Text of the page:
# How to figure out the most stable conformation of the diastereomer?

Question 1: Which of the following Newman projections represent the most stable confirmation of the diastereomer of the molecule given below?

I guess my main question is looking only at the Newman projection, how does one determine the stereochemistry?

In the molecule to the right, I get for the first carbon, ($$\ce{Et, H, Me}$$) R (I flipped it after moving the $$\ce{H}$$ back) and for $$\ce{C}$$2 ($$\ce{Et, Br, Me}$$) I get S.

Question 2: Which of the following Newman projections represents a confirmation of the enantiomer of the molecule given below?

In the same vein, for the second question, I thought I should flip all the stereocenters to get the enantiomer since it is a mirror image. But I am not getting the answers the professor provided to us.

• A side note: For the question in title, you could just move on with the Newman projections to determine the relative stabilities of various conformers. Large groups which are anti to each other have the least energy possible, and hence are more stable. I don't see why you want to convert the Newman structures to 3d bond line structures for the question and I consider it to be unnecessary for this question. – Guru Vishnu Mar 2 at 13:26

To answer your professor's questions, there is no need to determine the R/S configuration of the two carbon atoms. We have to check the clockwise/anticlockwise arrangement of the substituents around the carbon atom, but checking specifically whether it is R or S is unnecessary.

Before moving further, let's have a look at the following image so that we are clear on how to visualise Newman Projections:

Since in the options provided in the question the carbon atom having bromine is at the back, we'll have to look at the molecule in the following manner:

Hence the Newman Projection obtained would be this:

Now, in question 1, option A can be rejected as it's an entirely different molecule. Option 4 has the atoms in the same order as above, so it is the exactly same molecule. In option 2 and 3, the arrangement of atoms is same for the back carbon but different for the front carbon. Therefore, without finding R or S configuration, we can say that options 2 and 3 are the diastereomers!

Out of these two structures, option 3 is more stable as the bulky ethyl groups are at the farthest position from each other.

## Moving on to question 2:

You are right in flipping the arrangement about both the carbon atoms and you should get the answer that way. Maybe you are doing some mistake in getting the right Newman projection. Look again at the Newman projection I've provided above and then compare the options with it to see which option has different arrangement of substituents on both the carbons.

A table of A-values indicate that $$\ce{Br}$$ substituent on a long chain organic molecule has relatively less steric effect than that of $$\ce{Me}$$- or $$\ce{Et}$$-group ($$1.7$$ and $$\pu{1.75 kcal mol-1}$$, respectively compared to $$\pu{0.38 kcal mol-1}$$ for $$\ce{Br}$$), and even smaller than that of $$\ce{Cl}$$ ($$\pu{0.43 kcal mol-1}$$), probably due to longer $$\ce{C-Br}$$ bond. Thus, it is safe to assume that both $$\ce{Br}$$-$$\ce{Me}$$ and $$\ce{Br}$$-$$\ce{Et}$$ gauche interactions are smaller than ether of $$\ce{Me}$$-$$\ce{Me}$$ or $$\ce{Me}$$-$$\ce{Et}$$ or $$\ce{Et}$$-$$\ce{Et}$$ gauche interactions.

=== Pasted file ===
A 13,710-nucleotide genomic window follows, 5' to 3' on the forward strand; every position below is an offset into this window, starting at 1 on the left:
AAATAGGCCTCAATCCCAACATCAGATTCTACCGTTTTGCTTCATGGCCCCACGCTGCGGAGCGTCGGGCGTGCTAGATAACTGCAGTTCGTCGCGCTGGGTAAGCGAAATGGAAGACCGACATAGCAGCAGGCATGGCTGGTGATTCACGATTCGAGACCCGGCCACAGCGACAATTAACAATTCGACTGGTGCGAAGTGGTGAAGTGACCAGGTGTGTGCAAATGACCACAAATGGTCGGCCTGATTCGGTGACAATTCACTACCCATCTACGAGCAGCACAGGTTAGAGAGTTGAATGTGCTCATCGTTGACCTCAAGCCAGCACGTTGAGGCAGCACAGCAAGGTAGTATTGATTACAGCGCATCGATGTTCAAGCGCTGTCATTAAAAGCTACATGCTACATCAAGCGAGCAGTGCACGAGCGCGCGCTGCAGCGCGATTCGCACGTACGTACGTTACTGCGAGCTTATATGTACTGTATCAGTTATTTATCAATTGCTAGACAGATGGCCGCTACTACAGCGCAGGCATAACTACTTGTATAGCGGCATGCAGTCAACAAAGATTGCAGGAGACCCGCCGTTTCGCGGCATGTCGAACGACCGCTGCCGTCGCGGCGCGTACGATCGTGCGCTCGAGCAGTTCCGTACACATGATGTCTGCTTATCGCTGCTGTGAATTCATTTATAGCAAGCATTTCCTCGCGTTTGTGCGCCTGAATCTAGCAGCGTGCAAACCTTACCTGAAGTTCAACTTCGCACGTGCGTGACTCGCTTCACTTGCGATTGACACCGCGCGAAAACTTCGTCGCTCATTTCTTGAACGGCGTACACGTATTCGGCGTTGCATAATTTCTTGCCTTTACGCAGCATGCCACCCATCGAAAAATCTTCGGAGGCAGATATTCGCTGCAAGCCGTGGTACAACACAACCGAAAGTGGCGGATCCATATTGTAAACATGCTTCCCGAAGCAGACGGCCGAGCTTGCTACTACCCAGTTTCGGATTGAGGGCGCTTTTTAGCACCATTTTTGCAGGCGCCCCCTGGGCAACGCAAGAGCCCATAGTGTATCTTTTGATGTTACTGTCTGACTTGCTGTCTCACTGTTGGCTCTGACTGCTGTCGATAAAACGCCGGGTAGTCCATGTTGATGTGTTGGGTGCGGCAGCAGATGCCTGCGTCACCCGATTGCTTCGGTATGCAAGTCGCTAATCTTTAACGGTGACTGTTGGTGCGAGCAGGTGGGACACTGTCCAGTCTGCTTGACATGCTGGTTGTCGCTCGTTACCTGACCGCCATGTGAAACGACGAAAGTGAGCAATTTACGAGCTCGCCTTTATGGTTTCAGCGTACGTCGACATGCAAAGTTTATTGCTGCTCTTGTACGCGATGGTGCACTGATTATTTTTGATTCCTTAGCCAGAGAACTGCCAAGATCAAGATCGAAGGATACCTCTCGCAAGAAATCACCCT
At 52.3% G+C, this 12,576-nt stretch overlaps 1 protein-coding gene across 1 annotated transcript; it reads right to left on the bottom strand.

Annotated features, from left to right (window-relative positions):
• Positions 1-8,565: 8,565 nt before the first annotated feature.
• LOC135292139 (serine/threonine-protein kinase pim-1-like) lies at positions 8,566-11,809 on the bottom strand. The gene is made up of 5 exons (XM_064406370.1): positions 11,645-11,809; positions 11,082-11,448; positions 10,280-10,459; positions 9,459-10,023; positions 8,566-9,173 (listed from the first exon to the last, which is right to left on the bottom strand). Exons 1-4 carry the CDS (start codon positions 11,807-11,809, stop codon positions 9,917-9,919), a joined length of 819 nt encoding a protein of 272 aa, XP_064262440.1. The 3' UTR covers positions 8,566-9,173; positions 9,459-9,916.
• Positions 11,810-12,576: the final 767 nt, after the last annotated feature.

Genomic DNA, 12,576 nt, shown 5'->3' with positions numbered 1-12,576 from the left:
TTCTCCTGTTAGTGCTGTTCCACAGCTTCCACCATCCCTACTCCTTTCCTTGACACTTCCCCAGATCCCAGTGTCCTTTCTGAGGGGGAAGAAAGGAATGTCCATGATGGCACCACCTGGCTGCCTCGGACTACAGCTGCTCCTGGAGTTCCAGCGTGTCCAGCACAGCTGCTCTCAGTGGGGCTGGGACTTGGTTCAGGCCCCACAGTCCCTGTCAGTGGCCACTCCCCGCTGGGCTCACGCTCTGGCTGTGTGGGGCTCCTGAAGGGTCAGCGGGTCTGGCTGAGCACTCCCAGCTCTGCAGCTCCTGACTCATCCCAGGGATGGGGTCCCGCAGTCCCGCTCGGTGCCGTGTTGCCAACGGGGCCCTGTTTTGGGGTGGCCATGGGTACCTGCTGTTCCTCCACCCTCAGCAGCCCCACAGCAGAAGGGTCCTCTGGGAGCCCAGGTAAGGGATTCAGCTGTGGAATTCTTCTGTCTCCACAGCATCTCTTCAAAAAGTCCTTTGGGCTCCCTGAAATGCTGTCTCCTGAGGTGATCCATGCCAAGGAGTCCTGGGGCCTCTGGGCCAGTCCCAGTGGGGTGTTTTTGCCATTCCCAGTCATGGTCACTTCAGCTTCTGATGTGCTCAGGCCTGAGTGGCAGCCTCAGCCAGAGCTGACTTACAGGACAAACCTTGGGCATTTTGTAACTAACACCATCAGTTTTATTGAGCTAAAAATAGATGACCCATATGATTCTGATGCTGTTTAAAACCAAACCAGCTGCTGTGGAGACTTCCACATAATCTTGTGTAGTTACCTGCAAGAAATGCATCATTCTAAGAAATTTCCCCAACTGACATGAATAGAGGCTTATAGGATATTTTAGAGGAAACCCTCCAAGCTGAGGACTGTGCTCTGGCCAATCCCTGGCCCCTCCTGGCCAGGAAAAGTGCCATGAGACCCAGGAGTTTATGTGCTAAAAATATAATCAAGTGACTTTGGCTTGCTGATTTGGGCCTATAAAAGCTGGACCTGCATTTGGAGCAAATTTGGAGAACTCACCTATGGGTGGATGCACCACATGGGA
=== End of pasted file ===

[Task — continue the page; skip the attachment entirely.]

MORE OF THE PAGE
Now let's look at the questions in hand:

OP's main question: Looking only at the Newman projection, how does one determine the stereochemistry?

I already gave the comparative gauche interactions by $$\ce{Me}$$, $$\ce{Et}$$, and $$\ce{Br}$$ groups. First, I want to point out that the compound $$\bf{1}$$ is either written wrong or intentionally put a $$\ce{Me}$$ group on the back carbon (see the group marked by green circle). I think it should be an $$\ce{Et}$$ group so that it would relate to the given reference compound, $$\mathrm{\bf{I}}$$. So, I made the adjustment as of it is an $$\ce{Et}$$ group.

Since the given compound is (3S,4R), its diastereomers should be (3R,4R) and (3S,4S) as depicted. Therefore, it is necessary to find out that all given compounds are diastereomers before you work on the most stable conformer. As indicated, compounds $$\bf{1}$$, $$\bf{2}$$, $$\bf{3}$$, and $$\bf{4}$$ are either diastereomer at different conformation. I have put how many gauche interactions in each compound. When roughly calculated, $$\bf{1}$$ and $$\bf{2}$$ have almost similar energy. However, $$\bf{3}$$ has less energy than that of $$\bf{1}$$ and $$\bf{2}$$ (e.g., $$\bf{3}$$ has an extra $$\ce{Me}$$-$$\ce{Br}$$ interaction in place of $$\ce{Me}$$-$$\ce{Me}$$ interaction in $$\bf{1}$$). However, if you look at carefully, $$\bf{3}$$ is exact mirror image of $$\bf{4}$$, thus have the identical energy (See the diagram above). Therefore, actual answer is both $$\bf{3}$$ and $$\bf{4}$$ ($$\mathrm{C}$$ and $$\mathrm{D}$$ in the grid).

The easiest method to answer OP's second question is to identify the (R,S) configurations of given answers. Since that of the given compound is (3S,4R), its enantiomer is (3R,4S), which is $$\bf{6}$$ ($$\mathrm{B}$$ in the grid; I have changed the original numbering for clarity). Other three options: $$\bf{5}$$ and $$\bf{7}$$ are diastereomers of $$\mathrm{\bf{I}}$$ while $$\bf{8}$$ is identical to $$\mathrm{\bf{I}}$$.

Note: I have also put relevant gauche interactions in each compound of second question for the readers' benefit.